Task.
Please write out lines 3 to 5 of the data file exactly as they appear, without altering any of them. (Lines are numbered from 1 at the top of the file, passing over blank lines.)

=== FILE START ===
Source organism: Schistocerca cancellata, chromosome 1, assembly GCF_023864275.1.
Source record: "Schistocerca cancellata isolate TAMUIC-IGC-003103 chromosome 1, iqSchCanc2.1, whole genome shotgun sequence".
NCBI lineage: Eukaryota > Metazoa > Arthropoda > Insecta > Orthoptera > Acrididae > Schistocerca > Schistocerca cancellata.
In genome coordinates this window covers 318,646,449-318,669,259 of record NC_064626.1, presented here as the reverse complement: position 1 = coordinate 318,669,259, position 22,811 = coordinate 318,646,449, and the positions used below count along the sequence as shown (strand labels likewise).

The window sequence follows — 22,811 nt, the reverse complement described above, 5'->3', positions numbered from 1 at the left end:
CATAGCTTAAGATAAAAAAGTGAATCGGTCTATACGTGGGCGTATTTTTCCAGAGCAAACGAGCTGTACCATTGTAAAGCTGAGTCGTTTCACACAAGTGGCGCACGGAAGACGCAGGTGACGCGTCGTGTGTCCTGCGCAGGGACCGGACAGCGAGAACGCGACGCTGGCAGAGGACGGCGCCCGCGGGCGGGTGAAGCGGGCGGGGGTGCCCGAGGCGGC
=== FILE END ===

NCBI lineage: Eukaryota > Metazoa > Arthropoda > Insecta > Orthoptera > Acrididae > Schistocerca > Schistocerca cancellata.
In genome coordinates this window covers 318,646,449-318,669,259 of record NC_064626.1, presented here as the reverse complement: position 1 = coordinate 318,669,259, position 22,811 = coordinate 318,646,449, and the positions used below count along the sequence as shown (strand labels likewise).

The window sequence follows — 22,811 nt, the reverse complement described above, 5'->3', positions numbered from 1 at the left end: